On stage to speak up for Ireland were Bono, Mary Robinson, Simon Coveney and Leo Varadkar. RollingNews.ie photo.
By Ray O’Hanlon
The setting was appropriate, the speakers were top drawer, and the case, no surprise, was duly made and made well.
Ireland rolled out top politicians, a United Nations icon, and a rock star last week at a reception held on the North Lawn at the United Nations headquarters complex abutting the East River in Manhattan.
The setting was splendid and of sufficient size for what looked almost like a roadshow, albeit one with just one stop.
And it was a grand affair featuring a stage, a wooden dance floor, and a semi-circle of mercifully open sided tents on an evening of heat and humidity that tested the Irish contingent, if not so much some of the invited diplomats who hailed from countries where such conditions might be considered comparatively cool.
Ireland’s Ambassador to the United Nations, Geraldine Byrne Nason, was the calm and cool host for the gathering which featured a quartet of speakers who flew the Irish flag, and forcefully made the Irish case for one of ten rotating Security Council seats for the 2021-22 session, this following a vote in June, 2020.
It all seemed like a long way off but, this being the United Nations, it is generally advisable to take the long view.
And taking that view from the stage were Taoiseach Leo Varadkar, Foreign Affairs Minister Simon Coveney, former Irish president and UN High Commissioner for Human Rights, Mary Robinson, and Bono, who took what some might see as being an unusual stance for a rock star by fervently pleading with his audience for support of the established world order as exemplified by the United Nations.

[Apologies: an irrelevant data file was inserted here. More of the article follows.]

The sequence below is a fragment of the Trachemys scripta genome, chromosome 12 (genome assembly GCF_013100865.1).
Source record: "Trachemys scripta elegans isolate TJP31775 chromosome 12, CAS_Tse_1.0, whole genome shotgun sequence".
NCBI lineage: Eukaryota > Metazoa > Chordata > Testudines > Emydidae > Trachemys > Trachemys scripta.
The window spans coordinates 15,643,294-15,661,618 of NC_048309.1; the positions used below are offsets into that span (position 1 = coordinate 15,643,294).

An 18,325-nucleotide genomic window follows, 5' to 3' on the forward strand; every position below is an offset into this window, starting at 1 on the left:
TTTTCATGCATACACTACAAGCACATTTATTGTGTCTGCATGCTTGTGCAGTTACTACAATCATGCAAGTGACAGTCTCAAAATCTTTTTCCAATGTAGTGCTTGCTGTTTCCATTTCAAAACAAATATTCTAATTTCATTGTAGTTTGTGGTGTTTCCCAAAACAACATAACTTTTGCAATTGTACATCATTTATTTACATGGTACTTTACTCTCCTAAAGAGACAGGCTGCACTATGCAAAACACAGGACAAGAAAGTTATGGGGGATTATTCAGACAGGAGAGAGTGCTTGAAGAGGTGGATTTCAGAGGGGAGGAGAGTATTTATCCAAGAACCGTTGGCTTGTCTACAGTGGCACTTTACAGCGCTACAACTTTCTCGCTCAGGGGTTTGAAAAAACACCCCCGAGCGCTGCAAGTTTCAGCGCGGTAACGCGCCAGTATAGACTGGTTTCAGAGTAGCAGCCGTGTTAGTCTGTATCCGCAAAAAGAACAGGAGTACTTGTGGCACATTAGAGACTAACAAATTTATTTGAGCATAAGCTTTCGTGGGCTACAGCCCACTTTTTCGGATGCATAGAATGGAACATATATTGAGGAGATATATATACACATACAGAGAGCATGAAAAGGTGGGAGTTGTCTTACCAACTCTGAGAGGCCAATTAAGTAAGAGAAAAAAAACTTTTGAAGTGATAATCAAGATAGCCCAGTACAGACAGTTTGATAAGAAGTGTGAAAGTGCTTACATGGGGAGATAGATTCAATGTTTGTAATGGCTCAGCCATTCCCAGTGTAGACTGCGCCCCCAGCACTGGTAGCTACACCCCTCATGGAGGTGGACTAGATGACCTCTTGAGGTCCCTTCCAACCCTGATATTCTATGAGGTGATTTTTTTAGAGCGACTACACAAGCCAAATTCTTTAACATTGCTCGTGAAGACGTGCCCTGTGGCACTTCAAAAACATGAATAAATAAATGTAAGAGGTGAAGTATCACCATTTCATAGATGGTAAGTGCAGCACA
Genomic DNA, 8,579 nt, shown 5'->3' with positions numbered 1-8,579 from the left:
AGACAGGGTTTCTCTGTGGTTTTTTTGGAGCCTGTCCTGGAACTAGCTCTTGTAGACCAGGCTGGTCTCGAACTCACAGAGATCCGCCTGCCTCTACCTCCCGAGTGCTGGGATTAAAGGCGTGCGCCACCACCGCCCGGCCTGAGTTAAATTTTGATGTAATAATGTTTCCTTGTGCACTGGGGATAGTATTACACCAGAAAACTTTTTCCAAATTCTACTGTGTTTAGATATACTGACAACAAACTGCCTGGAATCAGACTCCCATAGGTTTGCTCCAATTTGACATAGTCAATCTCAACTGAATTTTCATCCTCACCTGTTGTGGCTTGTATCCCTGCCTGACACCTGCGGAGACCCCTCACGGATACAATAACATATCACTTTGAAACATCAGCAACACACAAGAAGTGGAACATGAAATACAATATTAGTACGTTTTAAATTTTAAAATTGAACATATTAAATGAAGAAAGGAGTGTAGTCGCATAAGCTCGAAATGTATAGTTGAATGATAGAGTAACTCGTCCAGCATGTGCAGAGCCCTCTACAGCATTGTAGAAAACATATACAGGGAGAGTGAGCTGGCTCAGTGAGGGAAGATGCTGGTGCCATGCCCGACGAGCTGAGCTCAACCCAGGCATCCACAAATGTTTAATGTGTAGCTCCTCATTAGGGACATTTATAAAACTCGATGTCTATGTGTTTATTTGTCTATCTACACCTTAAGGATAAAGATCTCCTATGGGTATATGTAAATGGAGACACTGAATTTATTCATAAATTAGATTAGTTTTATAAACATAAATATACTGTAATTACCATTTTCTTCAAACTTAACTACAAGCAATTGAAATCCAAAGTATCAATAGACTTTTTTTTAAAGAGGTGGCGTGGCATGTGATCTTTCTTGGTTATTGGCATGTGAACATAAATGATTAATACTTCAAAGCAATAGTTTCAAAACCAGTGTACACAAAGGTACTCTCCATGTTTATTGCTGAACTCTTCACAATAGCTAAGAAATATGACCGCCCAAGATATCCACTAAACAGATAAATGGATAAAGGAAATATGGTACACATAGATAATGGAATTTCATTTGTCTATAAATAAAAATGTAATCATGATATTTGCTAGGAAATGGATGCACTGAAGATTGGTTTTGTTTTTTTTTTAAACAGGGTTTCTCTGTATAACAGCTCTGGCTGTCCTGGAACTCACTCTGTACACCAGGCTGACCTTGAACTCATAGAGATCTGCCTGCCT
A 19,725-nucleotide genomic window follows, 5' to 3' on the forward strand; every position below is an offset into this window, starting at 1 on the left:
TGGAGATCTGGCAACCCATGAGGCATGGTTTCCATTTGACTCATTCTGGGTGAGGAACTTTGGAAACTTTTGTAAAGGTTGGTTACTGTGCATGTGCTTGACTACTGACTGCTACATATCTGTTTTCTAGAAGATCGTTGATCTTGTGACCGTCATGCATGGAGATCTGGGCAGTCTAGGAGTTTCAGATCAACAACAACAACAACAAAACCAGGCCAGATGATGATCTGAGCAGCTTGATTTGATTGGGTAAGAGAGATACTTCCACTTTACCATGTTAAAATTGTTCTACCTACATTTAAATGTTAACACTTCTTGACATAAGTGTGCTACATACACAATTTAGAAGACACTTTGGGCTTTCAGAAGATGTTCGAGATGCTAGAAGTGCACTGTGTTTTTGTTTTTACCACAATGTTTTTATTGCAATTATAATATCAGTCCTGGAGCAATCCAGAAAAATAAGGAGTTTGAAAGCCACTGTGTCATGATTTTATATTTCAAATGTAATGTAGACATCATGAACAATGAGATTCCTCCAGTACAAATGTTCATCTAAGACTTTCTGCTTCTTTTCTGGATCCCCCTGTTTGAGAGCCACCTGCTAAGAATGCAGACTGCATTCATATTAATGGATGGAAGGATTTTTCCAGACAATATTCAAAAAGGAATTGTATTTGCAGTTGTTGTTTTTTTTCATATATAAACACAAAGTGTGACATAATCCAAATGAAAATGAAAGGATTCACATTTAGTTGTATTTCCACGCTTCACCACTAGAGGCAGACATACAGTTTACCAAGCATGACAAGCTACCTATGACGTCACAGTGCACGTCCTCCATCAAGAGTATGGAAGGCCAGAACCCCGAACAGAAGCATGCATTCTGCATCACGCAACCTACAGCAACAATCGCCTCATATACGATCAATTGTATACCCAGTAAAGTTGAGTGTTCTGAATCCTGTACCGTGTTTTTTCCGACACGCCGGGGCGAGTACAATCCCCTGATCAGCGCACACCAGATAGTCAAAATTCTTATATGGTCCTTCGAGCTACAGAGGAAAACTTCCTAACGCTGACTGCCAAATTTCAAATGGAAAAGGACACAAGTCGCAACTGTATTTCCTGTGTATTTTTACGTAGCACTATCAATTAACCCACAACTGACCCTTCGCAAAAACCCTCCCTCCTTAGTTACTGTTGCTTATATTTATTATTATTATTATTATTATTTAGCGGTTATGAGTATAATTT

Fronting the stage were tents telling stories of Ireland’s past, present and future. One display focused on Irish sustainable food production, another on Ireland’s exemplary record as a UN peacekeeping member nation.
The words of President Kennedy praising that unbroken peacekeeping role echoed from the tent that was occupied by a contingent of serving Irish soldiers, and a couple of veterans from peacekeeping missions dating back to the 1960s in the Congo and Cyprus.
Supportive words also came, in a film shown before the speeches, from Nelson Mandela and former UN Secretary General, Kofi Annan.
Another tent was home to a display by EPIC, the Irish Emigration Museum based in Dublin. Its siting was apropos as it was right beside the bronze sculpture, “Arrival,” which depicts 19th century Irish immigrants stepping ashore from a sailing ship.
Taoiseach Leo Varadkar, in his remarks, alluded to “Arrival,” the work of Irish Sculptor John Behan and which is the dominant permanent feature on the North Lawn.
“We gather at the headquarters of the United Nations to formally launch Ireland’s candidature for election to the Security Council for the 2021-2022 term,” he said.
“We do so alongside a sculpture depicting Irish emigrants disembarking from a ship on the East River in the nineteenth century. It remembers the Irish people who travelled the world in search of new and better lives, and the countries that welcomed them,” he said.
Continued Varadkar in part: “Ireland has also welcomed people from around the world to our shores. My own family’s history is testament to that.
“We have now become a country of net immigration. And we welcome that. Migration has strengthened our economy and enriched our society and culture.”
If they were not already aware – and it’s fair to say that most of the several hundred guests assembled would not have been – Varadkar alluded to the Irish government’s current decade of commemoration and underlined why the 2021-22 Security Council cycle would be especially appropriate for Irish membership.
“In 1921-1922 Ireland became an independent state, escaping a history of colonialism and conflict. It is not a unique story and we have much in common with so many of your countries.